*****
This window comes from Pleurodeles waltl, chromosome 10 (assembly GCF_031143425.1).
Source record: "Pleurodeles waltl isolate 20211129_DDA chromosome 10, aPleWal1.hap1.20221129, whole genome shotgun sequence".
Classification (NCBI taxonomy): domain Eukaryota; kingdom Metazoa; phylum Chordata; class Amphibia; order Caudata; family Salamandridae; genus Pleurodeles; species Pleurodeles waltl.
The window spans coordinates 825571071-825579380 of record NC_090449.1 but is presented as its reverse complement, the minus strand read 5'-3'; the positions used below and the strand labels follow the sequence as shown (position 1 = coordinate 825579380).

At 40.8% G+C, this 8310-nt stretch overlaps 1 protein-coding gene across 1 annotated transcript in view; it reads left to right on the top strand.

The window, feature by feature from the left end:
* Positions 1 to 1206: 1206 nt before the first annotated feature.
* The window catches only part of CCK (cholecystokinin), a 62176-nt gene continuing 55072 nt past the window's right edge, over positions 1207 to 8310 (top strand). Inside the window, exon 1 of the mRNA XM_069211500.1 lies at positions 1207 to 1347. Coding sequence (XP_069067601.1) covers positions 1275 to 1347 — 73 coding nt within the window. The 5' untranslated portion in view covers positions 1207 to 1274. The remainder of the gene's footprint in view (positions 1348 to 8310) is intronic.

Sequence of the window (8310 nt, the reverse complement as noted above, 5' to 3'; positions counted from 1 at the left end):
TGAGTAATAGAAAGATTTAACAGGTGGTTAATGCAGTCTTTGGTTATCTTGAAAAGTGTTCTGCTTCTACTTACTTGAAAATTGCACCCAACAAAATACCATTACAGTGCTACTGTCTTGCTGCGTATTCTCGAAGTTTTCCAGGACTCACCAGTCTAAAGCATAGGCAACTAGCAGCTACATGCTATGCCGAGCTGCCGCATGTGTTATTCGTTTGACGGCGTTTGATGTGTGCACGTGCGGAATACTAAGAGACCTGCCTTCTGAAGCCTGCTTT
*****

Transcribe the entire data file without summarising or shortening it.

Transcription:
This window comes from Pleurodeles waltl, chromosome 10 (assembly GCF_031143425.1).
Source record: "Pleurodeles waltl isolate 20211129_DDA chromosome 10, aPleWal1.hap1.20221129, whole genome shotgun sequence".
Classification (NCBI taxonomy): domain Eukaryota; kingdom Metazoa; phylum Chordata; class Amphibia; order Caudata; family Salamandridae; genus Pleurodeles; species Pleurodeles waltl.
The window spans coordinates 825571071-825579380 of record NC_090449.1 but is presented as its reverse complement, the minus strand read 5'-3'; the positions used below and the strand labels follow the sequence as shown (position 1 = coordinate 825579380).

At 40.8% G+C, this 8310-nt stretch overlaps 1 protein-coding gene across 1 annotated transcript in view; it reads left to right on the top strand.

The window, feature by feature from the left end:
* Positions 1 to 1206: 1206 nt before the first annotated feature.
* The window catches only part of CCK (cholecystokinin), a 62176-nt gene continuing 55072 nt past the window's right edge, over positions 1207 to 8310 (top strand). Inside the window, exon 1 of the mRNA XM_069211500.1 lies at positions 1207 to 1347. Coding sequence (XP_069067601.1) covers positions 1275 to 1347 — 73 coding nt within the window. The 5' untranslated portion in view covers positions 1207 to 1274. The remainder of the gene's footprint in view (positions 1348 to 8310) is intronic.

Sequence of the window (8310 nt, the reverse complement as noted above, 5' to 3'; positions counted from 1 at the left end):
TGAGTAATAGAAAGATTTAACAGGTGGTTAATGCAGTCTTTGGTTATCTTGAAAAGTGTTCTGCTTCTACTTACTTGAAAATTGCACCCAACAAAATACCATTACAGTGCTACTGTCTTGCTGCGTATTCTCGAAGTTTTCCAGGACTCACCAGTCTAAAGCATAGGCAACTAGCAGCTACATGCTATGCCGAGCTGCCGCATGTGTTATTCGTTTGACGGCGTTTGATGTGTGCACGTGCGGAATACTAAGAGACCTGCCTTCTGAAGCCTGCTTT